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    why is the nitrogen in NH3 bonded to a carbon chain positive. This is for substitution reactions in chemistry
    Also, why does the hydrogen donate its electrons to the nitrogen and ammonia donate its electrons to the hydrogen.
    Can you give me step-by-step of how to do a substitution reaction with excess ammonia, please because I do not know why hydrogen gives electrons to nitrogen etc.
    Also when ammonia is in excess do you put a big 2 in front (2 moles of it) or do you have to actually work it. If so, how do I do that
    Also what is the difference between the delta positive and just the positive sign
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    (Original post by esmeralda123)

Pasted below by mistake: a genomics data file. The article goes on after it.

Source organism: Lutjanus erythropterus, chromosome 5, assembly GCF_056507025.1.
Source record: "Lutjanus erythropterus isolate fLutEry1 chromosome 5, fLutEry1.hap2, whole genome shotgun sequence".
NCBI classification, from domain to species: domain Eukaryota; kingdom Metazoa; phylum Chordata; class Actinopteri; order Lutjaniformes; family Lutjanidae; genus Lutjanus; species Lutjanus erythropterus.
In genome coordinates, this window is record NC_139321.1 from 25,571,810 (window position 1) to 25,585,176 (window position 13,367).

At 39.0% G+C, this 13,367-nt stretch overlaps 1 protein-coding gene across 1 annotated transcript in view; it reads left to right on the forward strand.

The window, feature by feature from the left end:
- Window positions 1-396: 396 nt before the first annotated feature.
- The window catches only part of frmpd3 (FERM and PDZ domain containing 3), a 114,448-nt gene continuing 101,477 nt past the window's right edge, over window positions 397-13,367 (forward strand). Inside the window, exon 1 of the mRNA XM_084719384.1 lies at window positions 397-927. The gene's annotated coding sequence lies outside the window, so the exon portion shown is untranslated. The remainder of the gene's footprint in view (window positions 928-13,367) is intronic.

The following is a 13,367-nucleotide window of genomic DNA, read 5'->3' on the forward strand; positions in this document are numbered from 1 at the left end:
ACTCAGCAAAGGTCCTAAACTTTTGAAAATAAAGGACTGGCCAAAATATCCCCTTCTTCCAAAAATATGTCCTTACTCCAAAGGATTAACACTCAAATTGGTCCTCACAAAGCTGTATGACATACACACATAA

Also what is the difference between the delta positive and just the positive sign
    why is the nitrogen in NH3 bonded to a carbon chain positive.

    Two hydrogen atoms are bonded initially to the nitrogen as well as carbon. So there is a -NH2 group. To have NH3+, a hydrogen ion binds to the NH2. It accepts the nitrogen's valence electrons and the Nitrogen gains a positive charge.

    Also what is the difference between the delta positive and just the positive sign
    Positive charge means you're looking at an ion. I.e it has lost an electron. A delta positive is added to atoms in a covenant bond with a positive dipole. This means that they are less electronegative than the atom they're bonded to and so attract the electron less strongly.
 
 
 
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